How My Wife Didn’t Die in Labour

Remember my wife telling me she’s pregnant back in November, 2017? The more or less inevitable conclusion of that physiologic process was due one summer day of 2018. While we were getting ready for the new arrival, my sick mind was putting on a bit of a freak show. But that was only to be expected. I didn’t let it affect me or the rest of the family too much. It worked like a charm. Nearly all the way until the time was up, that is.

As the due date passed with nothing happening, my wife was growing a little annoyed. She wasn’t exactly looking forward to the process of bringing our kid to the world, but she couldn’t wait to be done with it all the same (which is rather understandable, impossible as it is for me to imagine her exact mindset at that particular time; I mean, who would truly enjoy lugging such a bodily and mental load around forever?).

My wife’s restlessness led to some behaviour that made my anxiety spike a notch or two above the normal levels at that time. One day she was supposed to give me a lift to a party, but instead of dropping me there for a few hours and going to rest at my parent’s place nearby, she decided to hang around for quite some time, dragging the good twenty kilos of our son up and down the steep slope of a garden where the party was happening. She said having him on her back actually makes the scramble easier since it balances out the bump in the front. She was also quite frank about her hopes that the physical strain would induce the labour at last.

Her efforts were in vain concerning the labour, but she did induce quite a lot of inward panic in me. I was picturing our baby daughter flopping into weeds and getting trampled by the crowds of increasingly wasted people. The fact that two vets and one internal medicine human doctor were among those people and jokingly offered their assistance wasn’t all that reassuring to me. Then again, I had learned to trust my wife’s instincts long ago, so I managed to relax a little as the party progressed.

When the hot afternoon turned into a balmy evening, I was getting a bit too relaxed so my wife packed me up into the car and off we went without any need of setting up an improvised field surgery.

To my wife’s mild dismay, she woke up the next day without any signs of coming labour. Shortly after lunch, however, she started to feel mild contractions. It looked like the outdoor exercise of yesterday did help after all. When I suggested to perhaps visit a professional who would help us to assess the situation, she presently dismissed it, saying it’s too early to freak out about it. So we went to a bowling parlour with her family instead.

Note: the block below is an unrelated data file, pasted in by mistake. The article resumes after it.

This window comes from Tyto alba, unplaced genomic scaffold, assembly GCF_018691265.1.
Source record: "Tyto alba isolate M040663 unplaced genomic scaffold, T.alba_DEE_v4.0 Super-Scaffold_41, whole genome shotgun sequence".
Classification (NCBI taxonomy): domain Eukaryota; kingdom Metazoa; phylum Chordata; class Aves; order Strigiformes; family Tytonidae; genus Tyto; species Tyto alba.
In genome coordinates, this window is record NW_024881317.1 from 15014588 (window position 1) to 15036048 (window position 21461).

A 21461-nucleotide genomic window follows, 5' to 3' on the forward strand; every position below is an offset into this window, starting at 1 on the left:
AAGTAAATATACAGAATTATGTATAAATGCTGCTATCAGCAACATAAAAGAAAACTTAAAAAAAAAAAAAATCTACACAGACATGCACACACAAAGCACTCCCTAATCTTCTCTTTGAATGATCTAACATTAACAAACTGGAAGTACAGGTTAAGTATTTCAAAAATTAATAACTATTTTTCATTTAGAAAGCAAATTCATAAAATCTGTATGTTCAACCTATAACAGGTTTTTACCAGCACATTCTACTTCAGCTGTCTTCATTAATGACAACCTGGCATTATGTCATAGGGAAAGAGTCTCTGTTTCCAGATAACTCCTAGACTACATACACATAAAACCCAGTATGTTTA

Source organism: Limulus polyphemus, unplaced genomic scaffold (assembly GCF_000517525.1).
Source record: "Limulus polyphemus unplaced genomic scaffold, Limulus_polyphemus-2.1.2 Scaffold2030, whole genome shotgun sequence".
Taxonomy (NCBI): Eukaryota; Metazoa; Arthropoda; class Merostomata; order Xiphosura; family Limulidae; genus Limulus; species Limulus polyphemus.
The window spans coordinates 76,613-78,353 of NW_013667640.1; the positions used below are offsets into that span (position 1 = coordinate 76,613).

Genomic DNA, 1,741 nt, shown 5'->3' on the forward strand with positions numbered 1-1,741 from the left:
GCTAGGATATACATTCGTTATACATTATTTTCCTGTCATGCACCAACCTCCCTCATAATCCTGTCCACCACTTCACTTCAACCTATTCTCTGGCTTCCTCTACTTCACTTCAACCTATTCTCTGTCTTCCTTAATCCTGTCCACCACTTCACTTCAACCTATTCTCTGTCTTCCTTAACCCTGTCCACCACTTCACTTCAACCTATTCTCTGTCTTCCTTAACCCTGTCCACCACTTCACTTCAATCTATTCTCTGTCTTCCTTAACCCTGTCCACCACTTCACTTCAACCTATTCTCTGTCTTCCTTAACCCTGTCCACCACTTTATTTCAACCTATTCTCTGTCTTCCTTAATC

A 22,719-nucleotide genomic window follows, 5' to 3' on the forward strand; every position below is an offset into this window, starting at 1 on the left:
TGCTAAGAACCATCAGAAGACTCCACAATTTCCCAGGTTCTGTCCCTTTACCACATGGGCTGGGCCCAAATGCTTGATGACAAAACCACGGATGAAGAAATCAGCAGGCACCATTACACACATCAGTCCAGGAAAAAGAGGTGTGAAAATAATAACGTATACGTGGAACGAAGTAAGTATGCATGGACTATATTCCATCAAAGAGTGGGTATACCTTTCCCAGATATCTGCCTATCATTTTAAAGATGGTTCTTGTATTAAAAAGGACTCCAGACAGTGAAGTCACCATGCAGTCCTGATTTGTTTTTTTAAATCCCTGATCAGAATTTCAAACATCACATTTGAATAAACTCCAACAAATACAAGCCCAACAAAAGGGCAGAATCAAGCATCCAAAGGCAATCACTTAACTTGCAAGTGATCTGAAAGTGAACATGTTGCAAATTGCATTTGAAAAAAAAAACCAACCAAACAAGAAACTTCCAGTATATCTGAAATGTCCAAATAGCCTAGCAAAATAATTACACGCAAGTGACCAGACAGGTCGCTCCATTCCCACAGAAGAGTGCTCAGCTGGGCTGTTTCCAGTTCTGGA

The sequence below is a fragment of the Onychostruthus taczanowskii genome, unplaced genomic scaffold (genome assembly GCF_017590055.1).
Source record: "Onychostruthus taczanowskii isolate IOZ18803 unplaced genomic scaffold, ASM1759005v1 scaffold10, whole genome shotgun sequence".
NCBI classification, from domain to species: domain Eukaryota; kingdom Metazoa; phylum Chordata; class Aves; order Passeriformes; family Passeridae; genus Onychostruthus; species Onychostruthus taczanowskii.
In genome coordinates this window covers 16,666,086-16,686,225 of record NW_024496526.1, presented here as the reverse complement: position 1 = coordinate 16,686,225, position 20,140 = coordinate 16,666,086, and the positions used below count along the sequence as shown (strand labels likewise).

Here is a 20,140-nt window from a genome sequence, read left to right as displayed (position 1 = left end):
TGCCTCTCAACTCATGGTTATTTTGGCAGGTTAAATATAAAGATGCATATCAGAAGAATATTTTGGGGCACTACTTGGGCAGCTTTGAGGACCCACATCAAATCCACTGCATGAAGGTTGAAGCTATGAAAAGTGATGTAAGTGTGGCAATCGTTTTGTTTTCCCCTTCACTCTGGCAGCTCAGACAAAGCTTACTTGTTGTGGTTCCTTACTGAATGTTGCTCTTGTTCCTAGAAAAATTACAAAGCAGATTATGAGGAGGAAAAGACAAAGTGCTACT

By the second game I could tell the contractions were getting heavier. It’s a rare sight to behold my wife sending the ball to the gutter. But despite her minor handicap she still played well enough to beat everyone in her lane. Only when our booking was over and all drinks drunk, she agreed that maybe we should go check things out in the hospital soon.

But first we had to stop by at her family’s place and wait for my parents to bring our son from a trip. She insisted on telling him in person we’re about to go welcome his sister among us. She had a nice warm bath while waiting, and few minutes after they’d come we were ready to go. Easy does it, apparently.

My wife has a knack for picking quiet times for delivering our children into the world. With our son, there was no one else when we came. This time there was another lady, but the nurse said that they’re just “finishing her up” and that a doctor will be with us very soon. In the meantime, my wife went to get some admission tests done and I waited before the thick smoky glass door of the ward.

It’s on the top floor of the hospital and the view is great any side you pick. I stood by a window that overlooks the former Jewish quarter of my wife’s quaint little hometown. I watched the lengthening shadows flooding the crooked streets. Minutes were measured by sharp clicks of the wall-mounted clock that must have been hanging there since the communist times. The distant resinous scent of the forest on the other side of the town was wafting in through the open window. Everything was so quiet and peaceful.